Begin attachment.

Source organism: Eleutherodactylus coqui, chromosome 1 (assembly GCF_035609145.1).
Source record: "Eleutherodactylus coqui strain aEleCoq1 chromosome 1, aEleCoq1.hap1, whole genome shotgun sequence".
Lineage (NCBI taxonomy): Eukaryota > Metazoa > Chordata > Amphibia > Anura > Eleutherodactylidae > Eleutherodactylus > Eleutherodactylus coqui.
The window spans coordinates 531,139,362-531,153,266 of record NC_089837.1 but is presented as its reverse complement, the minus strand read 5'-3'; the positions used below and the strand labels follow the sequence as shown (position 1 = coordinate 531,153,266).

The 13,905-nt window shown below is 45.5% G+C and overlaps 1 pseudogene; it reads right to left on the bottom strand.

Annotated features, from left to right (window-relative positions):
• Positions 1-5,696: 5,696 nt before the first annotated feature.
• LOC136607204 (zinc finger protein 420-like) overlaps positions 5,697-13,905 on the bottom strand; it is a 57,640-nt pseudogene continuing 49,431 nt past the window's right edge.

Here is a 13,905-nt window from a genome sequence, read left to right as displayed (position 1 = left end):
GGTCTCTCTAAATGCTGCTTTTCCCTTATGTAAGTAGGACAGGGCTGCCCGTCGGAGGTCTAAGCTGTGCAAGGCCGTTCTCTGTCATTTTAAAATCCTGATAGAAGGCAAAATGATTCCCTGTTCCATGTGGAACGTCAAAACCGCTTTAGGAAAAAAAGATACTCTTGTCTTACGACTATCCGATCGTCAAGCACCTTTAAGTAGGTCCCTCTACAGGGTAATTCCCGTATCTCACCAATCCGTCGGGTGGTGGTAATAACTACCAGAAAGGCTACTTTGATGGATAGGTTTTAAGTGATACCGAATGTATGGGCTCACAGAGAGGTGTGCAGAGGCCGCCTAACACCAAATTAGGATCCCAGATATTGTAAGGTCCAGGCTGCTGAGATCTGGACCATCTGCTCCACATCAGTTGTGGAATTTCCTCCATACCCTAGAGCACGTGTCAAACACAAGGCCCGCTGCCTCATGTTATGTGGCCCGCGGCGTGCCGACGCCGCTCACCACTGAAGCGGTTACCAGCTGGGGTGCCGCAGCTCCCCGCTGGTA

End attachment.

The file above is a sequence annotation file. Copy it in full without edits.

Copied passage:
Source organism: Eleutherodactylus coqui, chromosome 1 (assembly GCF_035609145.1).
Source record: "Eleutherodactylus coqui strain aEleCoq1 chromosome 1, aEleCoq1.hap1, whole genome shotgun sequence".
Lineage (NCBI taxonomy): Eukaryota > Metazoa > Chordata > Amphibia > Anura > Eleutherodactylidae > Eleutherodactylus > Eleutherodactylus coqui.
The window spans coordinates 531,139,362-531,153,266 of record NC_089837.1 but is presented as its reverse complement, the minus strand read 5'-3'; the positions used below and the strand labels follow the sequence as shown (position 1 = coordinate 531,153,266).

The 13,905-nt window shown below is 45.5% G+C and overlaps 1 pseudogene; it reads right to left on the bottom strand.

Annotated features, from left to right (window-relative positions):
• Positions 1-5,696: 5,696 nt before the first annotated feature.
• LOC136607204 (zinc finger protein 420-like) overlaps positions 5,697-13,905 on the bottom strand; it is a 57,640-nt pseudogene continuing 49,431 nt past the window's right edge.

Here is a 13,905-nt window from a genome sequence, read left to right as displayed (position 1 = left end):
GGTCTCTCTAAATGCTGCTTTTCCCTTATGTAAGTAGGACAGGGCTGCCCGTCGGAGGTCTAAGCTGTGCAAGGCCGTTCTCTGTCATTTTAAAATCCTGATAGAAGGCAAAATGATTCCCTGTTCCATGTGGAACGTCAAAACCGCTTTAGGAAAAAAAGATACTCTTGTCTTACGACTATCCGATCGTCAAGCACCTTTAAGTAGGTCCCTCTACAGGGTAATTCCCGTATCTCACCAATCCGTCGGGTGGTGGTAATAACTACCAGAAAGGCTACTTTGATGGATAGGTTTTAAGTGATACCGAATGTATGGGCTCACAGAGAGGTGTGCAGAGGCCGCCTAACACCAAATTAGGATCCCAGATATTGTAAGGTCCAGGCTGCTGAGATCTGGACCATCTGCTCCACATCAGTTGTGGAATTTCCTCCATACCCTAGAGCACGTGTCAAACACAAGGCCCGCTGCCTCATGTTATGTGGCCCGCGGCGTGCCGACGCCGCTCACCACTGAAGCGGTTACCAGCTGGGGTGCCGCAGCTCCCCGCTGGTA